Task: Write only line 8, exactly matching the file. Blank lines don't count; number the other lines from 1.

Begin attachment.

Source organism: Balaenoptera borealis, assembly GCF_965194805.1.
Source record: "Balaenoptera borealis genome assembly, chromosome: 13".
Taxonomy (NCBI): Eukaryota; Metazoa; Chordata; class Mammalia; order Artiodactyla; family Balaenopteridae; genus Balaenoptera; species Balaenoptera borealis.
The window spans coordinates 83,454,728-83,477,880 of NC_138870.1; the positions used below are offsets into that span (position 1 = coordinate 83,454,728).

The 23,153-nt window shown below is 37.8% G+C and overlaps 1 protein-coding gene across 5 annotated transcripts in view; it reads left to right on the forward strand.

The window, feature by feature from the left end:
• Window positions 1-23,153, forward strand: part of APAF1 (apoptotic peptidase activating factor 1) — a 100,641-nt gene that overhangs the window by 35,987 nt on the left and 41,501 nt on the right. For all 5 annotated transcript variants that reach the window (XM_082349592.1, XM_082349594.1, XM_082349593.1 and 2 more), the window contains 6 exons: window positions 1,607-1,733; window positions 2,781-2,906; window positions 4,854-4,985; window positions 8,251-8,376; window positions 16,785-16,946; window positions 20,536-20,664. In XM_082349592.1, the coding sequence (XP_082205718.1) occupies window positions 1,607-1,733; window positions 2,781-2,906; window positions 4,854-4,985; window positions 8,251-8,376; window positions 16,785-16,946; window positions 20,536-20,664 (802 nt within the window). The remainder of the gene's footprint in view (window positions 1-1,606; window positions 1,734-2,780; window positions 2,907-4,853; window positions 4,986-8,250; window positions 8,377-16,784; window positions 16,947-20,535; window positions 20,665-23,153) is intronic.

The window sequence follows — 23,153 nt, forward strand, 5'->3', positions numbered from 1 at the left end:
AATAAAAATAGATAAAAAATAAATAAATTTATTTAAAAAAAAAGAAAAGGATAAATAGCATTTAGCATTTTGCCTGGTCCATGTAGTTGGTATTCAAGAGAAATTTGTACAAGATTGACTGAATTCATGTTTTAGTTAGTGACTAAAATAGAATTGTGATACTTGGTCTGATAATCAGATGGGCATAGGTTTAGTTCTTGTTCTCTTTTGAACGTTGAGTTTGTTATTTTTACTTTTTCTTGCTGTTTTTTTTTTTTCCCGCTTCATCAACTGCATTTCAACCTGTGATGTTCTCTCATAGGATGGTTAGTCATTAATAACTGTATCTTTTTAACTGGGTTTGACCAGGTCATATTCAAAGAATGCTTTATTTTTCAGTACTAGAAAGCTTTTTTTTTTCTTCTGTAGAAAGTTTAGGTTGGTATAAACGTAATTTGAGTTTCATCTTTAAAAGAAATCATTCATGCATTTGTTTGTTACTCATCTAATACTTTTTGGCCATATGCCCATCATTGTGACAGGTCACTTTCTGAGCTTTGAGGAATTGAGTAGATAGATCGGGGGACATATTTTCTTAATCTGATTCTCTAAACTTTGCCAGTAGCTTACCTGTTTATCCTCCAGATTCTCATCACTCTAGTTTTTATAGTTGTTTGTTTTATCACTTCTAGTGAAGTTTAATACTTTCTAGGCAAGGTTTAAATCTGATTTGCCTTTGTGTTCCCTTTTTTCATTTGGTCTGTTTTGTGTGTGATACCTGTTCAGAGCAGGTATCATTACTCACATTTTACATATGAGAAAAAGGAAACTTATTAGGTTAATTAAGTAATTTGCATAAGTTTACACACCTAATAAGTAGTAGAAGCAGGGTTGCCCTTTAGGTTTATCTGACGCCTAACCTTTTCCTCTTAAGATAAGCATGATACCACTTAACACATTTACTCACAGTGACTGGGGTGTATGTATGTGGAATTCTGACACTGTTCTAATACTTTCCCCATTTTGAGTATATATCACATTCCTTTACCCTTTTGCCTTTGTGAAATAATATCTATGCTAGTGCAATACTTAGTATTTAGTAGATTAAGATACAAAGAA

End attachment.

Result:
The window sequence follows — 23,153 nt, forward strand, 5'->3', positions numbered from 1 at the left end: